And for a comparison between the card game of YGO and Pokemon, YGO is very graphic. Graveyard? Traps? Life points? Attacking? this game acts as though it is a matter of life and death, not a simple card game. While there are many cards in the game, a large margin of those cards have images of blood and gore, with monsters eating eachother and ripping eachother apart. How is this a good way to affect the kids these days? In the Pokemon trading card game, there is simple things, like discard piles and prize cards, no death and life points and such. Its a much more simple and less graphic way to play card games. And there is not a single card that shows pokemon ripping nor eating eachother apart.
As for the television series, they say that the so called "heart of the cards" deals with getting emotionally attached to cards, and that somehow incorperates with getting lucky. It almosts seems like gambling, but I'm not even going to go there. But giving kids the idea that if you think hard enough about a card being what you want it to be on top of your "deck", makes kids think that they somehow will get it. And then, to there most likely dissapointment, they see it is not it. How does thinking hard enough about something will make it happen? In pokemon, it involves skill, not mindless guessing and hoping, but skill. In the games, the only time you have to worry about chance is if a certain risky attack will land or not.
I again thank my oponent for this debate and am glad to partake in it. Have fun with this. :)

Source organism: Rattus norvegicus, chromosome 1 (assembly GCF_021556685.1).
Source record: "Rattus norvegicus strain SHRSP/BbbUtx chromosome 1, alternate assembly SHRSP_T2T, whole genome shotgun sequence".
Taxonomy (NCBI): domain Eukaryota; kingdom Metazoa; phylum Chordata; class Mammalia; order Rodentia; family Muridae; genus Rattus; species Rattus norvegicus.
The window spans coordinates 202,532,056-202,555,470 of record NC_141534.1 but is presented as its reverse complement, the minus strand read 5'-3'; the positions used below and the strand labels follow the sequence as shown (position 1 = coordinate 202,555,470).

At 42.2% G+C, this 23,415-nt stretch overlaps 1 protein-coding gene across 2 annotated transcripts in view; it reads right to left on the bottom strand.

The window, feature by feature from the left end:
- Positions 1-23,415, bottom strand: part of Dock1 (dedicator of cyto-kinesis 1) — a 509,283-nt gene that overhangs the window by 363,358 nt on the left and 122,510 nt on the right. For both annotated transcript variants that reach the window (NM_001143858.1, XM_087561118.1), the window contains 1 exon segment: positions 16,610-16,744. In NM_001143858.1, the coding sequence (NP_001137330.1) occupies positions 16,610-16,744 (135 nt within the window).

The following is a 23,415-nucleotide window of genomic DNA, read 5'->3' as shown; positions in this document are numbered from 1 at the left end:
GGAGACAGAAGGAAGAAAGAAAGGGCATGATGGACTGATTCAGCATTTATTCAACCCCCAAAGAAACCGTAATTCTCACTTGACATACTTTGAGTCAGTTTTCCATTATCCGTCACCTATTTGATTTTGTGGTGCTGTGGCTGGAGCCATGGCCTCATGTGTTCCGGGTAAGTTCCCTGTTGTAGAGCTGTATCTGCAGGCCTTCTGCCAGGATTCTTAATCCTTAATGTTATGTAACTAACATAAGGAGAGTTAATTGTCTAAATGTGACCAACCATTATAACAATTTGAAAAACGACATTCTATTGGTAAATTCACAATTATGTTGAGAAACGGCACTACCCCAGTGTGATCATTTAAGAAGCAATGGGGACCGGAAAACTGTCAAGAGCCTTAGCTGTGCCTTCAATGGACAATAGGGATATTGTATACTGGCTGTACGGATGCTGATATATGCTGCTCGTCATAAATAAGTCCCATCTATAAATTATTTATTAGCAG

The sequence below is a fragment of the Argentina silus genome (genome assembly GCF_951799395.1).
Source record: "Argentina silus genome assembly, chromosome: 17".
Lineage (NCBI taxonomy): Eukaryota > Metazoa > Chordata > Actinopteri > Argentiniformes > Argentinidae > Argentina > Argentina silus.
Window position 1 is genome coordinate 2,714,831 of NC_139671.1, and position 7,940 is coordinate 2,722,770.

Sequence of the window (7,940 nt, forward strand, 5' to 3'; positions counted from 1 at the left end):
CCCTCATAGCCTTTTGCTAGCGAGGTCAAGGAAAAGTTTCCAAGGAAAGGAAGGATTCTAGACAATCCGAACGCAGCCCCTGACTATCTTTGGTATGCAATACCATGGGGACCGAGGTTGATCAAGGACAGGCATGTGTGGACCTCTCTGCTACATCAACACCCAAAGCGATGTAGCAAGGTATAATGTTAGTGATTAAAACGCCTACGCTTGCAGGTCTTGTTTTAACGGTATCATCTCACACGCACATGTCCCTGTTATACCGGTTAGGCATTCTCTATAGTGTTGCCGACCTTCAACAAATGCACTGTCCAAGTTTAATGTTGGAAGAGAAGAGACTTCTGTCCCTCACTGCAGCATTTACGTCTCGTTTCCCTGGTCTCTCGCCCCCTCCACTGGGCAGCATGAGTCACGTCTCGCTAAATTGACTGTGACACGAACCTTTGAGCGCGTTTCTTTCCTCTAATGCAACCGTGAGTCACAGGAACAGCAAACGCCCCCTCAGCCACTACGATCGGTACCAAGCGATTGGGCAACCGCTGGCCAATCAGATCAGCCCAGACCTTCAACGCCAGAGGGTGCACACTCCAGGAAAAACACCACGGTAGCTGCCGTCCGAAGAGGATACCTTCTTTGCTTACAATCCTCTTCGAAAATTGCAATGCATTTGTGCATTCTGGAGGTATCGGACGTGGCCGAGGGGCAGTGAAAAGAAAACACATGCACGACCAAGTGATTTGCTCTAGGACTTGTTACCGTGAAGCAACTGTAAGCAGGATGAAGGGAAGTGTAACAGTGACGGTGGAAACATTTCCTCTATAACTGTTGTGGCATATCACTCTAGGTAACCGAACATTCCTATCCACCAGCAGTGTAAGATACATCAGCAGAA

"[Pokemon] has had over ten successful years" Successful in terms of financial revenue, but in terms of quality? I concede that the first two generations were excellent (despite theirs flaws e.g. mechanics in RBY gen.), but the quality has dissipated since: "they have no imagination now. Pidove? That's like a gay and retarded version of Pidgey ". More evidence of failure – , where a consumer complains about the apparently annoying "French horn" whilst "surfing". Failing to satisfy customers is a failure, and reaping profits because of past successes, despite producing rubbish currently is called "cashing-in", and to be honest, this undermines the franchise.
"and has appealed to many kids and even adults more so than any other game about anime battling monsters." Due to having more time to appeal to them than YGO.
"Being able to create your own team to what you prefer and able to endure on a long journey that will lead to hours of entertainment." YGO matches this with the variety of cards.
"Really? watching kids play with cards for 30 minutes? Not fun." You can also listen to them too.